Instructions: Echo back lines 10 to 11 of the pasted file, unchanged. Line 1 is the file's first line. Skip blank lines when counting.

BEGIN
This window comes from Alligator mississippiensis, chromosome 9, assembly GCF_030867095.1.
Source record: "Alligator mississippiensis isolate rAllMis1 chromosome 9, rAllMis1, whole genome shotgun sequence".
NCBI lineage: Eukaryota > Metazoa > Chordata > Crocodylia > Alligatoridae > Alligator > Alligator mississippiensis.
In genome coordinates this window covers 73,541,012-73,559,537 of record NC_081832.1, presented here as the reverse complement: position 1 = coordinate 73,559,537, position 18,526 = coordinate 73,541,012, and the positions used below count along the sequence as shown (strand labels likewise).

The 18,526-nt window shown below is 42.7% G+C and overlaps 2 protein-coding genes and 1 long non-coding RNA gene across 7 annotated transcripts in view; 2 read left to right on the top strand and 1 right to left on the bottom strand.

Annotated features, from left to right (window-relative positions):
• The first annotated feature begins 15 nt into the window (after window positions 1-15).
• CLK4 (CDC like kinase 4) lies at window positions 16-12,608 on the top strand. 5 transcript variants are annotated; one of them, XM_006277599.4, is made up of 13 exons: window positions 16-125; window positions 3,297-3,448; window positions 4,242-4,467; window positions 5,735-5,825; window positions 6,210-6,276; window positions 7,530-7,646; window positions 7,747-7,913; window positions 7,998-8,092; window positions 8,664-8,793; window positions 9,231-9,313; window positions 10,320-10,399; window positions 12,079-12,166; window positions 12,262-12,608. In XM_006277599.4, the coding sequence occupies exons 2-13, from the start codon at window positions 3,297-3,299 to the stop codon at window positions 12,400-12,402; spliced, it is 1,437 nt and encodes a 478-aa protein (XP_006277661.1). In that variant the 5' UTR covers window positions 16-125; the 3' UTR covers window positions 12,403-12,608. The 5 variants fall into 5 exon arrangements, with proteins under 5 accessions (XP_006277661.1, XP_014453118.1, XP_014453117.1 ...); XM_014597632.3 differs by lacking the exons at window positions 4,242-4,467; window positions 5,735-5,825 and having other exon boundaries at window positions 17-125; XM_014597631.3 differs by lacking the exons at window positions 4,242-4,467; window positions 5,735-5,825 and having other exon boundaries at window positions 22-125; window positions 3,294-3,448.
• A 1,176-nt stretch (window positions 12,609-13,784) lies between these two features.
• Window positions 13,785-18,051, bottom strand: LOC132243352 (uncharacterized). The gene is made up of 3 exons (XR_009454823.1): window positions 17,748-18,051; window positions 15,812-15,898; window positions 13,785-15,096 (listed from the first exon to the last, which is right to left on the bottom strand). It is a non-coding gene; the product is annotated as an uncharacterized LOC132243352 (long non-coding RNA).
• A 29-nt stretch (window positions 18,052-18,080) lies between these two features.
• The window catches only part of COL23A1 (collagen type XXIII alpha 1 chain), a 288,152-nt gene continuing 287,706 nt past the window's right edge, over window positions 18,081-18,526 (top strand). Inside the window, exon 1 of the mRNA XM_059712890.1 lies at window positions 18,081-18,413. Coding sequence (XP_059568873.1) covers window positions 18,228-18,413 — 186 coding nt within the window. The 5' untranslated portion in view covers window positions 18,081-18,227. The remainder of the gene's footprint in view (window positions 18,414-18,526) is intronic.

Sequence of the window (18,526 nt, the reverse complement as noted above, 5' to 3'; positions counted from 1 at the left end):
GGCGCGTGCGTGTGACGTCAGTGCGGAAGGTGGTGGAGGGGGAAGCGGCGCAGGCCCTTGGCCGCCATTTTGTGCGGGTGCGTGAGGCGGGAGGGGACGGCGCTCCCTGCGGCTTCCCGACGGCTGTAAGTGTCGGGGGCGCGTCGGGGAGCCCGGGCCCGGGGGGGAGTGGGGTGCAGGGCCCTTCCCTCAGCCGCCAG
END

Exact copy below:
• Window positions 13,785-18,051, bottom strand: LOC132243352 (uncharacterized). The gene is made up of 3 exons (XR_009454823.1): window positions 17,748-18,051; window positions 15,812-15,898; window positions 13,785-15,096 (listed from the first exon to the last, which is right to left on the bottom strand). It is a non-coding gene; the product is annotated as an uncharacterized LOC132243352 (long non-coding RNA).
• A 29-nt stretch (window positions 18,052-18,080) lies between these two features.